From Vulnerable to Resilient, Farmers Find Success in Forest Gardening
A year ago, Kenyan farmer Mary Atieno was hard pressed to make ends meet. HIV positive and a widow, Mary is responsible for providing for her family and, at the same time, has to buy expensive vitamins to maintain her own health.
And Mary isn’t alone. She is part of the Nyikal Women’s Group, made up of 21 women living with HIV and AIDS. She and her fellow farmers started saving money together in 2018 in an effort to support one another. Unfortunately, the women were consistently facing the same challenge: low crop yields. The farmers were all relying on monocropping – planting and harvesting just one crop. But today, their land looks much different.
“I grow a variety of vegetables including green pepper, kale, eggplant, onions and tomatoes in my Forest Garden,” Mary says. “The venture has proved profitable.”
Mary and the Nyikal Women’s Group are all growing Forest Gardens on their land after joining Trees for the Future in 2019. Trees for the Future (TREES) teaches farmers like Mary to embrace agroforestry and sustainable farming practices. Rather than relying on just one crop to provide for her family, Mary has diversified her land and can be confident that she’ll have something to eat or sell year round.
“We feed on balanced diets and [have] access to other essential needs from Forest Garden production sales,” Mary says.
For an immunocompromised group like Nyikal, the nutrient-rich diet found in their diverse Forest Gardens means they no longer need to rely on expensive supplements to protect their immune systems. The Moringa tree grown in their Forest Gardens is particularly beneficial, the seeds and leaves are known to boost the immune system.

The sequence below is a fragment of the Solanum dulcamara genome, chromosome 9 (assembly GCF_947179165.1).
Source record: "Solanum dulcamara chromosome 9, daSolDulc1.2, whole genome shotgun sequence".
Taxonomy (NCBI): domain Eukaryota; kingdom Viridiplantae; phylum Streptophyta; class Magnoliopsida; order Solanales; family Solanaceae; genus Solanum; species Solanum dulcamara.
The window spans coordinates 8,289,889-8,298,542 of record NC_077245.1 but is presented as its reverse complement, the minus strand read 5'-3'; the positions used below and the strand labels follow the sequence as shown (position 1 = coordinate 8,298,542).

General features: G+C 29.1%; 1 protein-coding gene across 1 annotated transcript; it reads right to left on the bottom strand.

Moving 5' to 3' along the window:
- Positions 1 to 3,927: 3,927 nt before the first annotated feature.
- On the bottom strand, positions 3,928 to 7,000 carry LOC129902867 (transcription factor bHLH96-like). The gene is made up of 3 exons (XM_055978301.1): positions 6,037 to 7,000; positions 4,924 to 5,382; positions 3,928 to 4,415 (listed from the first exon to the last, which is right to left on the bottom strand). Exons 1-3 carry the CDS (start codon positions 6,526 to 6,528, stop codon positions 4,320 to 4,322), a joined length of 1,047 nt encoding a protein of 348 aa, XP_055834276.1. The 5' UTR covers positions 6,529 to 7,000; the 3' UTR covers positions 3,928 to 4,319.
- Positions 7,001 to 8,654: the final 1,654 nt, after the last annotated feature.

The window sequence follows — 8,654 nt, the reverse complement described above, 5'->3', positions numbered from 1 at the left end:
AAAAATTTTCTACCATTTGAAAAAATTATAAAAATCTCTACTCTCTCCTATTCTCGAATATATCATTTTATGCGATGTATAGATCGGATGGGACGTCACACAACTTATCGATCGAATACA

“With vulnerable conditions, we would have felt the pressure of COVID-19, but TREES has enabled us to overcome the unprecedented disruption,” Mary says.
Life looks very different now for Mary and her fellow Forest Garden farmers. Not only are they all growing more food and living healthier lives, their group efforts have made life easier. Before, Mary had to trek two miles to the main market to sell her produce, but recently the group established a centrally-located market in Kotieno village. They’re now able to sell their produce to their own community, while expanding their reach to local hospitals and schools.
Mary and her colleagues now believe they are drivers of change and have potential to transform their lives and that of the neighbouring communities.
Help transform land and lives like that of Mary’s and the Nyikal Women’s Group. Donate to TREES today.